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story.lead_photo.caption University of Arkansas students are shown on the lawn in front of Old Main on the campus in Fayetteville in this file photo. ( NWA Democrat-Gazette file photo / David Gottschalk)

University of Arkansas System schools should increase face-to-face instruction when possible during the spring semester during the coronavirus pandemic, trustees decided Friday.

The board's academic and student affairs committee Thursday approved a resolution instructing campuses to prioritize in-person coursework as much as possible. On Friday, the full board approved it without discussion.

The vote took place at the first face-to-face trustees meeting since January, despite the continued spread of covid-19 in Arkansas. The regularly scheduled, two-day meeting was held in Fayetteville ahead of the LSU-Arkansas football game today.

The resolution, while urging more face-to-face courses than were held this semester, stipulates that health-policy directives must be followed while planning for the spring term. Campuses should also keep plans to shift delivery methods as necessary, it states.

Trustees passed the resolution as active and new cases of covid-19, the disease caused by the coronavirus, continue to rise, and the number of available hospital beds shrinks as more patients need critical care.

[CORONAVIRUS: Click here for our complete coverage » arkansasonline.com/coronavirus]

Several colleges in Arkansas, including some in the UA System, have decided to end their fall terms before Thanksgiving or pivot to online-only instruction after the break. Others, including some in the UA System, have not.

Dozens of colleges and universities have suspended in-person instruction in the past months as the virus has spread, according to Inside Higher Ed. About 1,000 institutions started the fall term primarily online, according to Davidson College's College Crisis Initiatives.

Covid-19 cases at Arkansas residential colleges spiked at the beginning of the fall term, prompting institutions to limit certain operations, but classrooms and dormitories have remained open. Active cases at institutions tracked by the Arkansas Democrat-Gazette have been rising in recent weeks, but generally remain much lower than they were in early September.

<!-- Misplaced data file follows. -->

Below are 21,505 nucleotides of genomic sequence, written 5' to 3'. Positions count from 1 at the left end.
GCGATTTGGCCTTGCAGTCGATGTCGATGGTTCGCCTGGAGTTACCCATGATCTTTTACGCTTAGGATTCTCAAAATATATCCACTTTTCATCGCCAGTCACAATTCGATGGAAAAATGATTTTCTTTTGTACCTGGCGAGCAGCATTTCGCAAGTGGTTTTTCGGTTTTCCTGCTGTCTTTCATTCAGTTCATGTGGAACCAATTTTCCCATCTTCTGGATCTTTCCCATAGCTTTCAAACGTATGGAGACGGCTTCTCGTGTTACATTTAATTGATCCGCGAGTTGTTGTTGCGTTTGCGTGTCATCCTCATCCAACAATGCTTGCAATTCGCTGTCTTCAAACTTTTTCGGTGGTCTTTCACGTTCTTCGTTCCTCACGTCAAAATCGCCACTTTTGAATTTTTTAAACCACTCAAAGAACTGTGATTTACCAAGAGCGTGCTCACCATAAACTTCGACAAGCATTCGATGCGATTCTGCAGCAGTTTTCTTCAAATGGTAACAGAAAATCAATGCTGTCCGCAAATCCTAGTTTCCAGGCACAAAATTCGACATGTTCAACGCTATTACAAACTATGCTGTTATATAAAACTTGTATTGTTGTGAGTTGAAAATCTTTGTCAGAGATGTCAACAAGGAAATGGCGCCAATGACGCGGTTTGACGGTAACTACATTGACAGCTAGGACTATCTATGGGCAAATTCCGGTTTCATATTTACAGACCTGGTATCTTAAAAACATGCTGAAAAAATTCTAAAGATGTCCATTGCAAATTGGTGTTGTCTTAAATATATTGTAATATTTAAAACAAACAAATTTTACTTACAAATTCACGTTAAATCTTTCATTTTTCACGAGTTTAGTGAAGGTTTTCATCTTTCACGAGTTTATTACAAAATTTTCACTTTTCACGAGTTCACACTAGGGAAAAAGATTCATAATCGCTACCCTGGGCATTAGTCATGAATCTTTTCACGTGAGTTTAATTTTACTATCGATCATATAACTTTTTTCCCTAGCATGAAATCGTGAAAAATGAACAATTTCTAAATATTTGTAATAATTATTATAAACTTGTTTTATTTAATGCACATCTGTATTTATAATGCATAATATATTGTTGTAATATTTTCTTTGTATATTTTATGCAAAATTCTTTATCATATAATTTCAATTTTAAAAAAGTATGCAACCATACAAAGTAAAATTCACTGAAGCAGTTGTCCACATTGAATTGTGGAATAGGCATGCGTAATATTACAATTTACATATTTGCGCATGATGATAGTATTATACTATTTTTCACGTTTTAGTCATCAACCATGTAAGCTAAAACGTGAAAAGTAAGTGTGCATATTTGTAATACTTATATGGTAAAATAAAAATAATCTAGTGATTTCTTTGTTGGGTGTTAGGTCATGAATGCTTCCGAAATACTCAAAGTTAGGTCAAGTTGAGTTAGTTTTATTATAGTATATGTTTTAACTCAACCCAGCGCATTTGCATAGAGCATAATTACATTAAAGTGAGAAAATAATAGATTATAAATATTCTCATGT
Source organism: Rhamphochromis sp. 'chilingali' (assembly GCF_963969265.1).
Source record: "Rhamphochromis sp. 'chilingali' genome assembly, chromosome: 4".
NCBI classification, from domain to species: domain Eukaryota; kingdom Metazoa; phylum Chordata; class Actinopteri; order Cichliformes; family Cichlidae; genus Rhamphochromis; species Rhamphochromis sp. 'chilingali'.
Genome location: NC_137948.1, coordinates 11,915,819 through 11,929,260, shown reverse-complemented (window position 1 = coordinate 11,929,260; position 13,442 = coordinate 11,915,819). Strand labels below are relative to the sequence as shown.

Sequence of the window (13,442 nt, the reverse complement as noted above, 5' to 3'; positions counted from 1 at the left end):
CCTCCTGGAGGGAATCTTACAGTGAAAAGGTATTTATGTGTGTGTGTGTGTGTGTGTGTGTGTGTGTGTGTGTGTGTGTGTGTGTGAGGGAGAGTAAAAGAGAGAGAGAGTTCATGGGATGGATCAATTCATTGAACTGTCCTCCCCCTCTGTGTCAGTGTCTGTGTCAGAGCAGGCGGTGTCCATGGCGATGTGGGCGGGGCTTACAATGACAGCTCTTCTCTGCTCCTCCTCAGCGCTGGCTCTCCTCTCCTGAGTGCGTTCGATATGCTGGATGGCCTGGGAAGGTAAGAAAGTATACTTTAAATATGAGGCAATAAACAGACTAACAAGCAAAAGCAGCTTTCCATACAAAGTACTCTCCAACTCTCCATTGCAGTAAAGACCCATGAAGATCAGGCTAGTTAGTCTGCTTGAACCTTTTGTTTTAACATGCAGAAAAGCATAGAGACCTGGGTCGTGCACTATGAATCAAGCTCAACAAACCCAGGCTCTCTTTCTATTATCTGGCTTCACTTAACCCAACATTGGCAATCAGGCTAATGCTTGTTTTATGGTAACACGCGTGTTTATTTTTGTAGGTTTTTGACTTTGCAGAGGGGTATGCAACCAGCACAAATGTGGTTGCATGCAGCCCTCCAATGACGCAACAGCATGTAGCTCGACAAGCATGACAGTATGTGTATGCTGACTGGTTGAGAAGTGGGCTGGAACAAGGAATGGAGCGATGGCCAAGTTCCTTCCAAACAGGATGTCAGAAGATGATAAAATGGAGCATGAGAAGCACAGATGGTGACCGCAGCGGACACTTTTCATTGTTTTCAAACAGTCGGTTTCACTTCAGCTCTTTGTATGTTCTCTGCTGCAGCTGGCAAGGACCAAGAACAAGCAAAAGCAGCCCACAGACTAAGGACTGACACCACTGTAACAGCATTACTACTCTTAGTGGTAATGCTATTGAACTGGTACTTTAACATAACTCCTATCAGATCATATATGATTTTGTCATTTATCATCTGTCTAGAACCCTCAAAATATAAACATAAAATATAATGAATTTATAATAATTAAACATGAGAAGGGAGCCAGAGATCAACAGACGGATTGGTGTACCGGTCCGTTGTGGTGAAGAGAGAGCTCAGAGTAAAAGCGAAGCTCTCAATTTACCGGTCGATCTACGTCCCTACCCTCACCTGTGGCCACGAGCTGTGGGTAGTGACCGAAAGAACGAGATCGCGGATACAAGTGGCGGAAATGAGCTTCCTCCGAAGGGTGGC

Health experts and Gov. Asa Hutchinson have expressed concern about even more covid-19 cases and a worsening strain on hospital resources as people, including college students, travel home for Thanksgiving and winter holidays, increasing the risk of disease spread.

On Thursday, UA System officials discussed the resolution briefly. President Donald Bobbitt told trustees the resolution was meant to "signify the intent of the system" while providing chancellors and faculty discretion in course planning.

Bobbitt has said he's worried about the atmosphere on campuses and the morale of students.

On Friday, trustees heard a presentation from University of Arkansas, Fayetteville Student Government Association President Julia Nall, in which she discussed students' continued mixed feelings on online versus face-to-face instruction. Some students believe they do better in face-to-face classes and prefer them, but they're still electing to do their coursework remotely to protect their health.

UA, Fayetteville Chancellor Joseph Steinmetz told trustees that the university is expecting to offer more face-to-face coursework in the spring now that the university "knows what works." The university is advising students that if they select face-to-face instruction they will be expected to continue it for the duration of the term, unless special circumstances dictate otherwise.

Trustees directed campuses to be open for face-to-face instruction during the current semester back in May when state government began to allow phased-in reopenings of certain businesses to foot traffic and halted curfews.

The shift last spring to fully remote instruction, when the coronavirus first arrived in Arkansas, ended up costing residential universities millions of dollars in lost housing and dining revenue.

This fall, universities offered most courses in at least a hybrid face-to-face and virtual format, so students could choose to an extent whether to stay home or go to class. Community colleges, home to many workforce training and other courses with heavy hands-on learning, generally had more face-to-face courses.

As the months have worn on, some universities have reported that many students once attending classes on campus are now increasingly choosing to attend virtually, and the number of people on campus is shrinking.

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